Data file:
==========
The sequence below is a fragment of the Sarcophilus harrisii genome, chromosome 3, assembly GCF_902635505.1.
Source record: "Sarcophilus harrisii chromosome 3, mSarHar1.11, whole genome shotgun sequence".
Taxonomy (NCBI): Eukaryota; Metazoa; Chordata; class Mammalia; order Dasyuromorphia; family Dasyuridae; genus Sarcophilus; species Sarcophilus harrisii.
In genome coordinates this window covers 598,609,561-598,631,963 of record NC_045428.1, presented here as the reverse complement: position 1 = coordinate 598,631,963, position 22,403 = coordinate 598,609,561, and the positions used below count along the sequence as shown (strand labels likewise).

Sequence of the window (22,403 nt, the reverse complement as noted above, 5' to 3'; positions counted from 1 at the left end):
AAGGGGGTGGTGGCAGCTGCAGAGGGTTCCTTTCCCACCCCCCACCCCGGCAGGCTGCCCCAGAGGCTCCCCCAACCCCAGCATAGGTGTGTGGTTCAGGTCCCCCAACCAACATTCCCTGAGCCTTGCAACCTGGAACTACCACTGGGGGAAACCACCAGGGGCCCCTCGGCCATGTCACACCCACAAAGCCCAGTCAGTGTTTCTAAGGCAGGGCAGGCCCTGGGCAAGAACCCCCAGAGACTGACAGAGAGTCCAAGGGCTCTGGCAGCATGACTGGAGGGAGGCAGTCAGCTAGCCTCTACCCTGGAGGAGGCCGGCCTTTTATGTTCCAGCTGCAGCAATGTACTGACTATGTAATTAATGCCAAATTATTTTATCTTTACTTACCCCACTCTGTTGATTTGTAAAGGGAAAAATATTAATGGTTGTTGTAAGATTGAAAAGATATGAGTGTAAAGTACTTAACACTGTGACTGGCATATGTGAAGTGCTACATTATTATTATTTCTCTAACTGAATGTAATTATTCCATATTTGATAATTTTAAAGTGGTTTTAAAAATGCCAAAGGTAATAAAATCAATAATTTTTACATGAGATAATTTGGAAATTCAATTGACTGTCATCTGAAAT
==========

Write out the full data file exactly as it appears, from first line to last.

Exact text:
The sequence below is a fragment of the Sarcophilus harrisii genome, chromosome 3, assembly GCF_902635505.1.
Source record: "Sarcophilus harrisii chromosome 3, mSarHar1.11, whole genome shotgun sequence".
Taxonomy (NCBI): Eukaryota; Metazoa; Chordata; class Mammalia; order Dasyuromorphia; family Dasyuridae; genus Sarcophilus; species Sarcophilus harrisii.
In genome coordinates this window covers 598,609,561-598,631,963 of record NC_045428.1, presented here as the reverse complement: position 1 = coordinate 598,631,963, position 22,403 = coordinate 598,609,561, and the positions used below count along the sequence as shown (strand labels likewise).

Sequence of the window (22,403 nt, the reverse complement as noted above, 5' to 3'; positions counted from 1 at the left end):
AAGGGGGTGGTGGCAGCTGCAGAGGGTTCCTTTCCCACCCCCCACCCCGGCAGGCTGCCCCAGAGGCTCCCCCAACCCCAGCATAGGTGTGTGGTTCAGGTCCCCCAACCAACATTCCCTGAGCCTTGCAACCTGGAACTACCACTGGGGGAAACCACCAGGGGCCCCTCGGCCATGTCACACCCACAAAGCCCAGTCAGTGTTTCTAAGGCAGGGCAGGCCCTGGGCAAGAACCCCCAGAGACTGACAGAGAGTCCAAGGGCTCTGGCAGCATGACTGGAGGGAGGCAGTCAGCTAGCCTCTACCCTGGAGGAGGCCGGCCTTTTATGTTCCAGCTGCAGCAATGTACTGACTATGTAATTAATGCCAAATTATTTTATCTTTACTTACCCCACTCTGTTGATTTGTAAAGGGAAAAATATTAATGGTTGTTGTAAGATTGAAAAGATATGAGTGTAAAGTACTTAACACTGTGACTGGCATATGTGAAGTGCTACATTATTATTATTTCTCTAACTGAATGTAATTATTCCATATTTGATAATTTTAAAGTGGTTTTAAAAATGCCAAAGGTAATAAAATCAATAATTTTTACATGAGATAATTTGGAAATTCAATTGACTGTCATCTGAAAT